The National Prayer Breakfast, a D.C.-event going back to 1953, was held this morning. The keynote was USAID Administrator Rajiv Shah, and President Obama added remarks. Obama chose to focus on religious freedom, calling it a matter of “national security,” and commenting that he was looking forward to his trip to the Vatican next month to meet with Pope Francis.
Obama also said,
Yet even as our faith sustains us, it’s also clear that around the world freedom of religion is under threat. And that is what I want to reflect on this morning. We see governments engaging in discrimination and violence against the faithful. We sometimes see religion twisted in an attempt to justify hatred and persecution against other people just because of who they are, or how they pray or who they love. Old tensions are stoked, fueling conflicts along religious lines, as we’ve seen in the Central African Republic recently, even though to harm anyone in the name of faith is to diminish our own relationship with God. Extremists succumb to an ignorant nihilism that shows they don’t understand the faiths they claim to profess — for the killing of the innocent is never fulfilling God’s will; in fact, it’s the ultimate betrayal of God’s will.
While the president clearly wanted to focus on religious freedom outside the United States, those words are true within our nation as well. For instance, the Little Sisters of the Poor make it their mission to love, care for and minister to indigent elderly, yet the Obama Administration’s HHS mandate puts their mission in peril. The president’s administration has tried to quell the furor over forcing the Little Sisters of the Poor (and other organizations like them) by offering to have them sign a “waiver” that would allow a third party to provide artificial birth control, abortifacients and abortion coverage, which the government says isn’t a big deal, but those asked to sign say it violates their conscience. That doesn’t seem like an administration truly committed to freedom of religion.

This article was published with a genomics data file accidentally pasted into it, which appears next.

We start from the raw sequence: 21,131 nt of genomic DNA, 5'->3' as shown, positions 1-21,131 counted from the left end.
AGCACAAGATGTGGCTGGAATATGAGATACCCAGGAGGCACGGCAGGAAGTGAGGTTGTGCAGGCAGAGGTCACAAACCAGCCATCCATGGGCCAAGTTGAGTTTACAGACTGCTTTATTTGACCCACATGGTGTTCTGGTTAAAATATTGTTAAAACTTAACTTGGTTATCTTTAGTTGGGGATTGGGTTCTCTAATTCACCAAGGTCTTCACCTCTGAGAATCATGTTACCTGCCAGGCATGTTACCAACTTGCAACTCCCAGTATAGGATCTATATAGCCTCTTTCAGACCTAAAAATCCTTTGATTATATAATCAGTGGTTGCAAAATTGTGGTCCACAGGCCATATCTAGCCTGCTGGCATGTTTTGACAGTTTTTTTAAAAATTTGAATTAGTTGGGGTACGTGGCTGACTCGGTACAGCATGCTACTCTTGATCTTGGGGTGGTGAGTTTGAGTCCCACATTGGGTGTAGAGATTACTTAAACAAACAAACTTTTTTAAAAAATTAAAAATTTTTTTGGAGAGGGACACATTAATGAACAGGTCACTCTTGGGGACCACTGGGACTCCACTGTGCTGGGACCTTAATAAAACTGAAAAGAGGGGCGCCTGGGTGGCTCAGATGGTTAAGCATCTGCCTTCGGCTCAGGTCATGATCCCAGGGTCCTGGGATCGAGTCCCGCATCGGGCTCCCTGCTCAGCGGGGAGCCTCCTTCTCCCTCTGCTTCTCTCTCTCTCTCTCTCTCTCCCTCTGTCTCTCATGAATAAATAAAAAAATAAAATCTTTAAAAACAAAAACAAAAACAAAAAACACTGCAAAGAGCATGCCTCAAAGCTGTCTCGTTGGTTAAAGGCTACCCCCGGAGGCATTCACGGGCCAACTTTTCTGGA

In 2012, the Supreme Court heard the case of Hosanna Tabor v. EEOC, a case where the Equal Employment Opportunity Commission charged that a church had unfairly dismissed an employee for “insubordination and disruptive conduct,” and that she should be re-instated. The government
…escalated the dispute, arguing that there should be no ministerial exception and that any minister — even a priest, a rabbi, or a pastor of a congregation — should be able to sue the church that employs him. This would be a revolution in church-state relations.
The court “unanimously rejected its [the government’s] narrow view of religious liberty as ‘extreme,’ ‘untenable’ and remarkable.’”
Mr. President, while religious freedom anywhere should be a concern to all good people, perhaps your administration could pay a bit more attention to it in your own backyard.